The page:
CUTS UNDER NEW CHINA PACT DROP ITS TOTAL U.S. QUOTA 2.6%
Byline: Jim Ostroff
WASHINGTON — The quota cuts this year on 17 categories of imports from China in the new textile-apparel trade pact range from 50 percent on woven wool fabrics to 1.25 percent on cotton sheeting.
The agreement, hammered out over five days in Beijing before talks concluded Feb. 2, provides an overall 2.6 percent decrease in China’s quotas in 1997 compared with what they would have been had the old pact been extended. In the remaining three years of the pact, however, quotas increase, averaging 1 percent hikes annually, said Rita Hayes, the chief U.S. textile negotiator in an interview last week.
Hayes said the cuts were made in response to China’s illegal circumvention of U.S. import quotas in recent years, as well as China’s overshipping. She declined to provide details on specific quota until the new pact is published in the Federal Register, now slated for sometime this week.
The access to the Chinese market for U.S. apparel, newly provided in the pact, has been enthusiastically greeted by U.S. manufacturers and retailers, as reported. However, the quota cuts are sure to bring howls from retailers and importers, as have any attempts in the past to limit shipments from China, a prime source of inexpensive merchandise. Industry representatives declined to comment Friday, though, noting they wanted to wait until details of the pact were published in the Federal Register.
Of 17 product categories that received significant reductions under the new agreement, WWD has learned from sources that the two biggest hits were taken by woven wool fabrics, category 410, whose 1996 base level of 1.96 million square meters equivalent was cut 50 percent to a 1997 base level of 979,362 SME, and carded and combed cotton yarn, category 300/301, whose 1996 base level of 3.7 million SME was cut 40 percent to a 1997 base level of 2.2 million SME.
How great the impact will actually be, of course, depends on shipping patterns. For example, there should be little impact felt on woven wool fabrics, which in 1996 hit only a 10.82 percent fill rate with shipments of 226,738 SME.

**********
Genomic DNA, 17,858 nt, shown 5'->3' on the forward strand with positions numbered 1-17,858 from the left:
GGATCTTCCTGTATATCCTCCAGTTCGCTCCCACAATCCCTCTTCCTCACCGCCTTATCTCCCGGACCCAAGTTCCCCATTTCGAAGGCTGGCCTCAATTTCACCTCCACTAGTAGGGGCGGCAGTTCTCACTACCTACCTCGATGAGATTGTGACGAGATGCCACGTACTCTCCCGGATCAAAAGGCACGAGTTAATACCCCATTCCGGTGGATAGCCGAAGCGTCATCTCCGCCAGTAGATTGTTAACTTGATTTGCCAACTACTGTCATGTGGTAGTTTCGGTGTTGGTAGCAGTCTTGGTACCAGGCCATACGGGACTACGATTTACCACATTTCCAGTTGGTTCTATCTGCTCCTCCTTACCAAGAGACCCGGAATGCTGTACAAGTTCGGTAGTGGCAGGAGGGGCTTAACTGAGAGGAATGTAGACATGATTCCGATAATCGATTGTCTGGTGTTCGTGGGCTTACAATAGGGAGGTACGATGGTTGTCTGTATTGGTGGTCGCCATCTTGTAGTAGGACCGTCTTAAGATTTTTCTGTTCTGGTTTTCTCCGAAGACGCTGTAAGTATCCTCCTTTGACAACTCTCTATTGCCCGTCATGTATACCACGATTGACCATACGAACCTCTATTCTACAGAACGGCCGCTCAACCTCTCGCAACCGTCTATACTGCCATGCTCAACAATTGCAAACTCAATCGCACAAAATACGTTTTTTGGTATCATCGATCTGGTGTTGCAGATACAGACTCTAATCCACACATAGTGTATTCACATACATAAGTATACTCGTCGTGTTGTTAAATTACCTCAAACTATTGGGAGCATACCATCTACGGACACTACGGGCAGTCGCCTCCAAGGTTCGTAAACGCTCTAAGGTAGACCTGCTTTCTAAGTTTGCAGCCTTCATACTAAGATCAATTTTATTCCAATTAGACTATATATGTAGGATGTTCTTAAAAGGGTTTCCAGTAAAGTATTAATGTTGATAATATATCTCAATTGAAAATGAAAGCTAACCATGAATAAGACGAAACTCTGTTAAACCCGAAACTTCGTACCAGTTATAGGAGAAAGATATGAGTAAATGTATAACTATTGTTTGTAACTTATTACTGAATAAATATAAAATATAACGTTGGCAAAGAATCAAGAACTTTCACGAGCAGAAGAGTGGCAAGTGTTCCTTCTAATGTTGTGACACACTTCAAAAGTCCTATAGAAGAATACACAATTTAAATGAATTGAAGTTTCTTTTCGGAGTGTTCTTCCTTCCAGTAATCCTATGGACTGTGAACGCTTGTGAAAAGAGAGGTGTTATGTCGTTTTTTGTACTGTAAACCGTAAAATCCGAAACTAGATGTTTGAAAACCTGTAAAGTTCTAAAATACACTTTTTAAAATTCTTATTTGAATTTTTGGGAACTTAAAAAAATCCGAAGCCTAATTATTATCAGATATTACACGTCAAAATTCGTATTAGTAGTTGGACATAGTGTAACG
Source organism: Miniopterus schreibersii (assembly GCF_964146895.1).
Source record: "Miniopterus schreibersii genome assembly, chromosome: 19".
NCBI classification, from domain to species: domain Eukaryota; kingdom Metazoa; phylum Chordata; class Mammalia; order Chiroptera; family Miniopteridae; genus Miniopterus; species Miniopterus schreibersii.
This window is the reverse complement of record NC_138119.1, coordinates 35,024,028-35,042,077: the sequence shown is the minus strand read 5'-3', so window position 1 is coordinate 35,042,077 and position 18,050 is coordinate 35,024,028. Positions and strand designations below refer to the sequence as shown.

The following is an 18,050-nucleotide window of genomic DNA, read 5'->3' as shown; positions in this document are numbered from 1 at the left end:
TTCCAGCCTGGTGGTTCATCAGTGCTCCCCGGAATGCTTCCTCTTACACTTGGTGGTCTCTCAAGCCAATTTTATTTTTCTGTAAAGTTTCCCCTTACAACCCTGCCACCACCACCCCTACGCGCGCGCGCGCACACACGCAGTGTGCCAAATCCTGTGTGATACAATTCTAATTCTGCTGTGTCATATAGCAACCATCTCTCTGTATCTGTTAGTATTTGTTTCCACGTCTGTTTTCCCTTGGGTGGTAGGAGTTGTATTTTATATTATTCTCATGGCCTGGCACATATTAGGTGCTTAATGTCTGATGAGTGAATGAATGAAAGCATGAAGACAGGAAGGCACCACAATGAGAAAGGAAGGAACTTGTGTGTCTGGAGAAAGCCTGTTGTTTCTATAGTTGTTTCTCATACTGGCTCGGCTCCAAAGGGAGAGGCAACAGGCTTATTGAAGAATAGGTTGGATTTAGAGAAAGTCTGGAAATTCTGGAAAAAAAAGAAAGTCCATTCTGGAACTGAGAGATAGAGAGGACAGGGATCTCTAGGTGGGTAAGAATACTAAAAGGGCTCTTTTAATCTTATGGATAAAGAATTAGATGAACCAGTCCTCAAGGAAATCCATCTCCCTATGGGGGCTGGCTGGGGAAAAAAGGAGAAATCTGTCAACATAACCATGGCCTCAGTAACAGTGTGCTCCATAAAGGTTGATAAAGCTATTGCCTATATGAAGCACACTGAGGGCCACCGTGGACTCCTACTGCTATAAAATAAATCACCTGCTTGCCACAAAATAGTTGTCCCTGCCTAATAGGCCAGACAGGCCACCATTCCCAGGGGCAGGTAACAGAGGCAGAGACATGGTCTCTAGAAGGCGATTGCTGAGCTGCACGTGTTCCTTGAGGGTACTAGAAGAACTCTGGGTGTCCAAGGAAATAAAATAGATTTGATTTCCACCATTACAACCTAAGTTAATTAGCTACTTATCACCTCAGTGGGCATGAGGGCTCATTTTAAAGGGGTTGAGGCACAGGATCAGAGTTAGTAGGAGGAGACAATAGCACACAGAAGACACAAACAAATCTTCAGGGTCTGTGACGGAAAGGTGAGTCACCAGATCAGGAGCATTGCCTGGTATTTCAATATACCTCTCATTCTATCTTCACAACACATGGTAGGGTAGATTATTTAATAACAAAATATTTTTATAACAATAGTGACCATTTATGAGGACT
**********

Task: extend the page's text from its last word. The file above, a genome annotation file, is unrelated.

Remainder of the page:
Two other double-digit percentage cuts in China’s quotas were cotton terry towels, category 363, down 30 percent to 20.98 million pieces, and cotton print cloth, category 315, down 18.8 percent to 129.83 million SME.
Three other product categories were given identical quota cuts of just over 9.5 percent: cotton underwear, category 352, which declines to 1.6 million dozen; men’s and boys’ wool pants, category 447, down to 69,916 dozen, and men’s and boys’ wool suit jackets, category 433, down to 20,643 dozen.
Identical 4.52 percent quota cuts were made in woolen shirts and blouses, category 440, down to 37,341 dozen, and men’s and boys’ wool suits, category 443, down to 127,702 units. Chinese import quotas for men’s and boys’ man-made fiber non-knit shirts, category 640, were cut 4.53 percent to 1.37 million dozen.
Other Chinese quota reductions included: men’s and boys non-knit cotton shirts, category 340, down 4.29 percent to 781,557 dozen; cotton bedsheets and quilts, category 362, down 3.1 percent to 6.97 million units; men’s and boys’ and women’s and girls’ cotton trousers, category 347/348, down 2.81 percent to 2.34 million dozen; men’s and boys’ and women’s and girls’ cotton knit shirts, category 338/339, down 2.52 percent to 2.31 million dozen, and cotton sheeting, category 313, down 1.25 percent to 40.7 million SME.
Offsetting these cuts are increases in many other quotas, although all are in the low-single-digit range. For example, quotas for cotton nightwear, category 351, increase 6.1 percent to 531,492 dozen, while quotas for manmade fiber underwear, category 652, increase nearly 5.1 percent to 2.64 million dozen.